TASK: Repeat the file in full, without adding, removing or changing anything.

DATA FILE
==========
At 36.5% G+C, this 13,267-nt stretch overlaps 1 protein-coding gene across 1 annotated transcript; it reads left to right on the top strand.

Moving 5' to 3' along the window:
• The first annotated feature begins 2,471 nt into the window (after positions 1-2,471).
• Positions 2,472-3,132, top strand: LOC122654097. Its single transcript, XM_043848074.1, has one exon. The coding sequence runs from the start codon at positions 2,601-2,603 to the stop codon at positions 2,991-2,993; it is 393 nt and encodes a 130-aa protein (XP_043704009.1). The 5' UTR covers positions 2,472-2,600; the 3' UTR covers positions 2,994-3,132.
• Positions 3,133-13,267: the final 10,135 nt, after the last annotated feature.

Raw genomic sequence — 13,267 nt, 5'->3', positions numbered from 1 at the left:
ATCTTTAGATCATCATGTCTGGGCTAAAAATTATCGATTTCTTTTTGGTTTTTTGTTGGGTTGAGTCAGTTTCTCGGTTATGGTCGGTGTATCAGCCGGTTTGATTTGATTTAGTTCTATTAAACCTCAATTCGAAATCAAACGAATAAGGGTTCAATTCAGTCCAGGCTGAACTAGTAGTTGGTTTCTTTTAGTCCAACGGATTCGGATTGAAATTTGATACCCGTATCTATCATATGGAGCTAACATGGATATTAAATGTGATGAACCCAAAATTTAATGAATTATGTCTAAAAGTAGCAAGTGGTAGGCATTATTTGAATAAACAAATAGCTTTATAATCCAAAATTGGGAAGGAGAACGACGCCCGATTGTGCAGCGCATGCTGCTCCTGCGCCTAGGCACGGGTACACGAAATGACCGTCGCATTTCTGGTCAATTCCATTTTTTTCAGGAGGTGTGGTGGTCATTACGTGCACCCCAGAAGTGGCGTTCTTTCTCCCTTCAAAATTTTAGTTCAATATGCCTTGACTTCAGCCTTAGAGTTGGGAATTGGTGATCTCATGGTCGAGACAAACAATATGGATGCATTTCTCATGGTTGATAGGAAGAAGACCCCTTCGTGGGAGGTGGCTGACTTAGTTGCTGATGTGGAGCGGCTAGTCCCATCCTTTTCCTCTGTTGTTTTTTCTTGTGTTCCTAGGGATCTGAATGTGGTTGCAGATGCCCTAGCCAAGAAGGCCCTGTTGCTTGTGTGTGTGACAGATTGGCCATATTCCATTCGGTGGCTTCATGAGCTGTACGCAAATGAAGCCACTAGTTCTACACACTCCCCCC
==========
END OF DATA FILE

At 36.5% G+C, this 13,267-nt stretch overlaps 1 protein-coding gene across 1 annotated transcript; it reads left to right on the top strand.

Moving 5' to 3' along the window:
• The first annotated feature begins 2,471 nt into the window (after positions 1-2,471).
• Positions 2,472-3,132, top strand: LOC122654097. Its single transcript, XM_043848074.1, has one exon. The coding sequence runs from the start codon at positions 2,601-2,603 to the stop codon at positions 2,991-2,993; it is 393 nt and encodes a 130-aa protein (XP_043704009.1). The 5' UTR covers positions 2,472-2,600; the 3' UTR covers positions 2,994-3,132.
• Positions 3,133-13,267: the final 10,135 nt, after the last annotated feature.

Raw genomic sequence — 13,267 nt, 5'->3', positions numbered from 1 at the left:
ATCTTTAGATCATCATGTCTGGGCTAAAAATTATCGATTTCTTTTTGGTTTTTTGTTGGGTTGAGTCAGTTTCTCGGTTATGGTCGGTGTATCAGCCGGTTTGATTTGATTTAGTTCTATTAAACCTCAATTCGAAATCAAACGAATAAGGGTTCAATTCAGTCCAGGCTGAACTAGTAGTTGGTTTCTTTTAGTCCAACGGATTCGGATTGAAATTTGATACCCGTATCTATCATATGGAGCTAACATGGATATTAAATGTGATGAACCCAAAATTTAATGAATTATGTCTAAAAGTAGCAAGTGGTAGGCATTATTTGAATAAACAAATAGCTTTATAATCCAAAATTGGGAAGGAGAACGACGCCCGATTGTGCAGCGCATGCTGCTCCTGCGCCTAGGCACGGGTACACGAAATGACCGTCGCATTTCTGGTCAATTCCATTTTTTTCAGGAGGTGTGGTGGTCATTACGTGCACCCCAGAAGTGGCGTTCTTTCTCCCTTCAAAATTTTAGTTCAATATGCCTTGACTTCAGCCTTAGAGTTGGGAATTGGTGATCTCATGGTCGAGACAAACAATATGGATGCATTTCTCATGGTTGATAGGAAGAAGACCCCTTCGTGGGAGGTGGCTGACTTAGTTGCTGATGTGGAGCGGCTAGTCCCATCCTTTTCCTCTGTTGTTTTTTCTTGTGTTCCTAGGGATCTGAATGTGGTTGCAGATGCCCTAGCCAAGAAGGCCCTGTTGCTTGTGTGTGTGACAGATTGGCCATATTCCATTCGGTGGCTTCATGAGCTGTACGCAAATGAAGCCACTAGTTCTACACACTCCCCCC